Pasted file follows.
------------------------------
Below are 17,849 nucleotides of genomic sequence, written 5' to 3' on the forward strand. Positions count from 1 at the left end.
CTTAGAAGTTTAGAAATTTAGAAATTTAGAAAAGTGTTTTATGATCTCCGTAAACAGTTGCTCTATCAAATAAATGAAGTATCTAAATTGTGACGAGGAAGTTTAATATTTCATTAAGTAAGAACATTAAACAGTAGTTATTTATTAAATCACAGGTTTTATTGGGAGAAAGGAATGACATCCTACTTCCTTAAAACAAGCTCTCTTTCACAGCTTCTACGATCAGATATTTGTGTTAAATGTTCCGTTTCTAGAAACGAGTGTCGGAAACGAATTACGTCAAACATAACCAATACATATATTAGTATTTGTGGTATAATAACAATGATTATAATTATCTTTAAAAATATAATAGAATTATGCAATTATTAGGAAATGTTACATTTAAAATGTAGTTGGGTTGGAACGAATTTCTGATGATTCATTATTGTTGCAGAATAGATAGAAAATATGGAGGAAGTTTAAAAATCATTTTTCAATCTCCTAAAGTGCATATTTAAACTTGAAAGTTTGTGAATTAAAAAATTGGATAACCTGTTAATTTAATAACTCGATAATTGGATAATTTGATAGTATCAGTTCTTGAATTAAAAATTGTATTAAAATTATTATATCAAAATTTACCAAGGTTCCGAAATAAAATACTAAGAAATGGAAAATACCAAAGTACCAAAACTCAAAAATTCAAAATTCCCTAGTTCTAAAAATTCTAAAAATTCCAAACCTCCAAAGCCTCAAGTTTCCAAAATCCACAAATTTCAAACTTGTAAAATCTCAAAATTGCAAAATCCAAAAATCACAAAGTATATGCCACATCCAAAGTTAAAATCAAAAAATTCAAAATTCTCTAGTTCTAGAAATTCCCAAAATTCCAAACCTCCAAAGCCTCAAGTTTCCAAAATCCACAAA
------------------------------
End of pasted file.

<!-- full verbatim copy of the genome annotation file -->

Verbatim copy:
Below are 17,849 nucleotides of genomic sequence, written 5' to 3' on the forward strand. Positions count from 1 at the left end.
CTTAGAAGTTTAGAAATTTAGAAATTTAGAAAAGTGTTTTATGATCTCCGTAAACAGTTGCTCTATCAAATAAATGAAGTATCTAAATTGTGACGAGGAAGTTTAATATTTCATTAAGTAAGAACATTAAACAGTAGTTATTTATTAAATCACAGGTTTTATTGGGAGAAAGGAATGACATCCTACTTCCTTAAAACAAGCTCTCTTTCACAGCTTCTACGATCAGATATTTGTGTTAAATGTTCCGTTTCTAGAAACGAGTGTCGGAAACGAATTACGTCAAACATAACCAATACATATATTAGTATTTGTGGTATAATAACAATGATTATAATTATCTTTAAAAATATAATAGAATTATGCAATTATTAGGAAATGTTACATTTAAAATGTAGTTGGGTTGGAACGAATTTCTGATGATTCATTATTGTTGCAGAATAGATAGAAAATATGGAGGAAGTTTAAAAATCATTTTTCAATCTCCTAAAGTGCATATTTAAACTTGAAAGTTTGTGAATTAAAAAATTGGATAACCTGTTAATTTAATAACTCGATAATTGGATAATTTGATAGTATCAGTTCTTGAATTAAAAATTGTATTAAAATTATTATATCAAAATTTACCAAGGTTCCGAAATAAAATACTAAGAAATGGAAAATACCAAAGTACCAAAACTCAAAAATTCAAAATTCCCTAGTTCTAAAAATTCTAAAAATTCCAAACCTCCAAAGCCTCAAGTTTCCAAAATCCACAAATTTCAAACTTGTAAAATCTCAAAATTGCAAAATCCAAAAATCACAAAGTATATGCCACATCCAAAGTTAAAATCAAAAAATTCAAAATTCTCTAGTTCTAGAAATTCCCAAAATTCCAAACCTCCAAAGCCTCAAGTTTCCAAAATCCACAAA